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Chip fab locations more important than oil well placement, says Gelsinger

Intel CEO not surprised by US export controls on tech to China

Intel chief, Pat Gelsinger, reckons US export controls on chip technology to China are an inevitable part of rebalancing the country's supply chains. Where those semiconductor fabs are located will be more important in future than where the oil wells are.

Meanwhile, the company's chip manufacturing division, Intel Foundry Services (IFS), is firing up a new initiative that will position the company as the trusted source of chips for the US government and military, in partnership with others in the semiconductor industry.

Gelsinger, speaking at the Wall Street Journal's annual Tech Live conference in California, said that nobody should have been surprised by the restrictions placed on China.

He added that he did not push for the new rules, even if they are expected and seemed at times to be conflating the export controls with the US CHIPS Act program, which was designed to boost domestic semiconductor manufacturing.

"Taiwan plays such a critical role for the technology supply chains, but it's precarious in that situation, and we need more balance in the supply chain, even the Taiwanese vendors believe deeply that they need their supply chains to become more balanced," he explained.

"Where the oil wells are has defined geopolitics for the last five decades. Where the fabs are for the next five decades is more important," Gelsinger said."

Elsewhere, Intel Foundry Services announced its USMAG (United States Military, Aerospace and Government) Alliance. This aims to combine a "trusted design ecosystem" with US-based manufacturing facilities in order to deliver "assured chip design and production" to meet design and production requirements of national security applications, Intel said.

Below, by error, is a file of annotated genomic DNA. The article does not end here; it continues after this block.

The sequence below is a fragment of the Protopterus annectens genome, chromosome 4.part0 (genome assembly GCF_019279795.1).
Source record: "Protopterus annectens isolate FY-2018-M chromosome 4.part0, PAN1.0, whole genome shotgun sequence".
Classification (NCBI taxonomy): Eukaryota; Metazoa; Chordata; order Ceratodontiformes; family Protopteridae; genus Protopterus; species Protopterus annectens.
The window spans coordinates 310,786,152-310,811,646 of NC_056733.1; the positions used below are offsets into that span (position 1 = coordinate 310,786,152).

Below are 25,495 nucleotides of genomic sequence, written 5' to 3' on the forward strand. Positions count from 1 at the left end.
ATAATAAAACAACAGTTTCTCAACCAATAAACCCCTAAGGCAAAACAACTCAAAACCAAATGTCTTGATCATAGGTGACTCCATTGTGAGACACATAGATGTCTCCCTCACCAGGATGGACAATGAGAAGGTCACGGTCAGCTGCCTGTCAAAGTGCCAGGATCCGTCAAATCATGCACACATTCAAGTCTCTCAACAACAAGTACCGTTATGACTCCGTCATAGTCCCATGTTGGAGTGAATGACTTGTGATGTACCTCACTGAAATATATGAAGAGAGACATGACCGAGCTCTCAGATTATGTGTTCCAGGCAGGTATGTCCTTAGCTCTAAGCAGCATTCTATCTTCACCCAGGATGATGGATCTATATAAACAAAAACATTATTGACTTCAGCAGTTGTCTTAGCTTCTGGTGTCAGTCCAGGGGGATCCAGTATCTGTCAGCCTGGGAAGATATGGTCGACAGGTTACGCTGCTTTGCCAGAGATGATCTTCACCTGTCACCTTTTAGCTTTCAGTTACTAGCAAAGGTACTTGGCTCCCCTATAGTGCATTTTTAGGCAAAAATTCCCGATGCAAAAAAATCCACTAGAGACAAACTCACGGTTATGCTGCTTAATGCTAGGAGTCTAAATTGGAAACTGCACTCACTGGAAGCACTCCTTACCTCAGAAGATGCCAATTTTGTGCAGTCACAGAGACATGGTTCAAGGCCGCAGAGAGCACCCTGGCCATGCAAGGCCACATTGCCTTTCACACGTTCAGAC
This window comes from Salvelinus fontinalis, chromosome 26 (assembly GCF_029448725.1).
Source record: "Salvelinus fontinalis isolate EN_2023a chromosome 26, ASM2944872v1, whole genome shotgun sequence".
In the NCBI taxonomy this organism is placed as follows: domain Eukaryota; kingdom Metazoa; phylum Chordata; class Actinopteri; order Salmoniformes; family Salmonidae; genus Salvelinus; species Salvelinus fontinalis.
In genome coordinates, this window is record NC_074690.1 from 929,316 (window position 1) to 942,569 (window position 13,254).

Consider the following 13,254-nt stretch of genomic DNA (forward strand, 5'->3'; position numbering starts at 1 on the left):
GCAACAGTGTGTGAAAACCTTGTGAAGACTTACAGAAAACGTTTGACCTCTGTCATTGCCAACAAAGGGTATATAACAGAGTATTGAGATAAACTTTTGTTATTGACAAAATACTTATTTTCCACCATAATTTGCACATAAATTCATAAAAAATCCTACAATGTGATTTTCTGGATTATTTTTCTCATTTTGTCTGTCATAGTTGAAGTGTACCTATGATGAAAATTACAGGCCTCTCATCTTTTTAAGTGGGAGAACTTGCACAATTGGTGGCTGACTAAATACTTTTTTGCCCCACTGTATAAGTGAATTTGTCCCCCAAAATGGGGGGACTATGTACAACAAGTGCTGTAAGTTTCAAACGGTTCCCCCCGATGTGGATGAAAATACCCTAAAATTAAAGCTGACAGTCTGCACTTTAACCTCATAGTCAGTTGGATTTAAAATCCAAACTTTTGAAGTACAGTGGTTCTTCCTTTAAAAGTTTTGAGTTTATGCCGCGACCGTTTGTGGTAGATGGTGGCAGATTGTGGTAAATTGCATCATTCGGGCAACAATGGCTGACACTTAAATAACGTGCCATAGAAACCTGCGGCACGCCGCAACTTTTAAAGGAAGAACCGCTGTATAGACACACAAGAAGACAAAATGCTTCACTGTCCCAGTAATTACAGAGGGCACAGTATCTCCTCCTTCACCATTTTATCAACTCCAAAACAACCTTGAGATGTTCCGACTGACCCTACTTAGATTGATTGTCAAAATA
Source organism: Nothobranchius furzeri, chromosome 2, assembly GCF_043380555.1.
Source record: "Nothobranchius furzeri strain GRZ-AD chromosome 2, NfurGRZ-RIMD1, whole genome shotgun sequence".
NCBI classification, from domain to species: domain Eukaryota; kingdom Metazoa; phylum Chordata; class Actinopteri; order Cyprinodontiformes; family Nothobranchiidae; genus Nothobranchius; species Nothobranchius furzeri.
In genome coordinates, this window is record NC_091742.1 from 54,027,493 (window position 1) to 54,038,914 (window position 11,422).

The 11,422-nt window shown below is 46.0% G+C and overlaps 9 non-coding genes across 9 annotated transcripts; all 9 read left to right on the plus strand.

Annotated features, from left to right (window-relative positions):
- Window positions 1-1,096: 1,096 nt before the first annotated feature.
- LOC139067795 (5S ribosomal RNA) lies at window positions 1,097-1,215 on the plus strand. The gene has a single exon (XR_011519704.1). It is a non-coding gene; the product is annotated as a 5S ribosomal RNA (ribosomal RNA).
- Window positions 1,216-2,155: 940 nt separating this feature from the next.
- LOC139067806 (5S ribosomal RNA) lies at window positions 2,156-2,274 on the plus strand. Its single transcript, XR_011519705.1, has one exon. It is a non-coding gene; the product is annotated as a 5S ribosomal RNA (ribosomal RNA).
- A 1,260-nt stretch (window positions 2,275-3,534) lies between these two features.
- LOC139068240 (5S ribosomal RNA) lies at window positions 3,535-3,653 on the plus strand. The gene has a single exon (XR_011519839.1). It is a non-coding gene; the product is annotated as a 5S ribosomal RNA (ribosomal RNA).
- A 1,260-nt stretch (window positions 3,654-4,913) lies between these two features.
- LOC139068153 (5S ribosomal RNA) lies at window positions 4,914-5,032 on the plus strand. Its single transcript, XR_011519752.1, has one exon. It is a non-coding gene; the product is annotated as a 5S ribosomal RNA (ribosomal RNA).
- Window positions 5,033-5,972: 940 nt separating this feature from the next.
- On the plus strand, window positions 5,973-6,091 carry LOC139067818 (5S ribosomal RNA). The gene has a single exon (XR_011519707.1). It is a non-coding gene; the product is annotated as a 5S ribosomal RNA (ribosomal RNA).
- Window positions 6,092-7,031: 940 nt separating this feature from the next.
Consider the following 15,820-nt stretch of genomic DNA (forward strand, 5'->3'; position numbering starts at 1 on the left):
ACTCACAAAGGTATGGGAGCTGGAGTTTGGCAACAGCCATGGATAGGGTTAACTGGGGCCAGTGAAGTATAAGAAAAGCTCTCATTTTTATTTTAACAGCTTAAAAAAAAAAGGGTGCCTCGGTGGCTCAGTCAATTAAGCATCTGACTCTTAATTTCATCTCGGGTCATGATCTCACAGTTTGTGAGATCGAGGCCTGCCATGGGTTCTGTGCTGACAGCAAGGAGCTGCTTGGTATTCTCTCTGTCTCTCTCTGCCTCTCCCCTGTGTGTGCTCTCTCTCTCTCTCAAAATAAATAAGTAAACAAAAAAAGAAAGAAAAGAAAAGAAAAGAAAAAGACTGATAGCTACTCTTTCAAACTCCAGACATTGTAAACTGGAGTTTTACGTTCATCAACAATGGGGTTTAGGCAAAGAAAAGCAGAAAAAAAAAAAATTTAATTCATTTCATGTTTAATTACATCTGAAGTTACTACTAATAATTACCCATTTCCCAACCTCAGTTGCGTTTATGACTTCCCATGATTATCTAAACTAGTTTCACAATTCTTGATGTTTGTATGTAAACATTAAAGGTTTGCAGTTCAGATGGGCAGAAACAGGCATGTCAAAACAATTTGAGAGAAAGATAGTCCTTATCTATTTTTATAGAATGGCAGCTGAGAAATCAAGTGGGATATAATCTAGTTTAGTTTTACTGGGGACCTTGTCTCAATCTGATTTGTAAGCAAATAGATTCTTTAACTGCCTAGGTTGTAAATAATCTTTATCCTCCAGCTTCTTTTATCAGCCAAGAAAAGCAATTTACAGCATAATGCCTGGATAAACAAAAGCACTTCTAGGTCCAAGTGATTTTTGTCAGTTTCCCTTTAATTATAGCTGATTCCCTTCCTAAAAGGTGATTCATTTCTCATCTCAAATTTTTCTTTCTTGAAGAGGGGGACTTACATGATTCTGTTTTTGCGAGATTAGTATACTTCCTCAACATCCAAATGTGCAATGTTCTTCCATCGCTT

Clearly, Intel sees itself as that US-based manufacturer in question, and claims to have signed up initial members comprising businesses in the semiconductor supply chain such as Cadence, Synopsys, Siemens Digital Industries Software, Intrinsix, and Trusted Semiconductor Solutions.

"Semiconductors enable technologies critical to US national security and economic and global competitiveness," said the president of Intel Foundry Services, Randhir Thakur. "Intel is committed to restoring end-to-end chipmaking leadership through major investments in both R&D and scale manufacturing here in the United States."

And in case anyone was in any doubt where Intel sees itself in the whole scheme, Thakur added: "As the only US-based foundry with leading-edge process capabilities, IFS is uniquely positioned to lead this effort and galvanize the ecosystem to build a more resilient and secure supply chain for US military, aerospace and government customers."

According to Intel, a closely coordinated effort between chip manufacturers and companies offering electronic design automation (EDA), IP and design services is crucial to deliver the functional and operational security required by MAG applications.

The alliance aims to ensure that tools provided by EDA members are optimized to deliver secure design methodologies and can operate in secure design environments while meeting the requirements of the IFS process design kits. The latter are libraries of basic components created by the foundry for use in chip fabrication.

Intel added that the new USMAG Alliance builds on the company's role in the US Department of Defense's Rapid Assured Microelectronics Prototypes – Commercial (RAMP-C) program. This was an earlier industry partnership to ensure the DoD could use Intel's fabs to make chips for critical defense systems.

Earlier this month, the chip giant detailed plans to expand the role of Intel Foundry Services so that it serves the company's own internal design teams on the same basis as it makes chips for external customers as a contract manufacturer. ®

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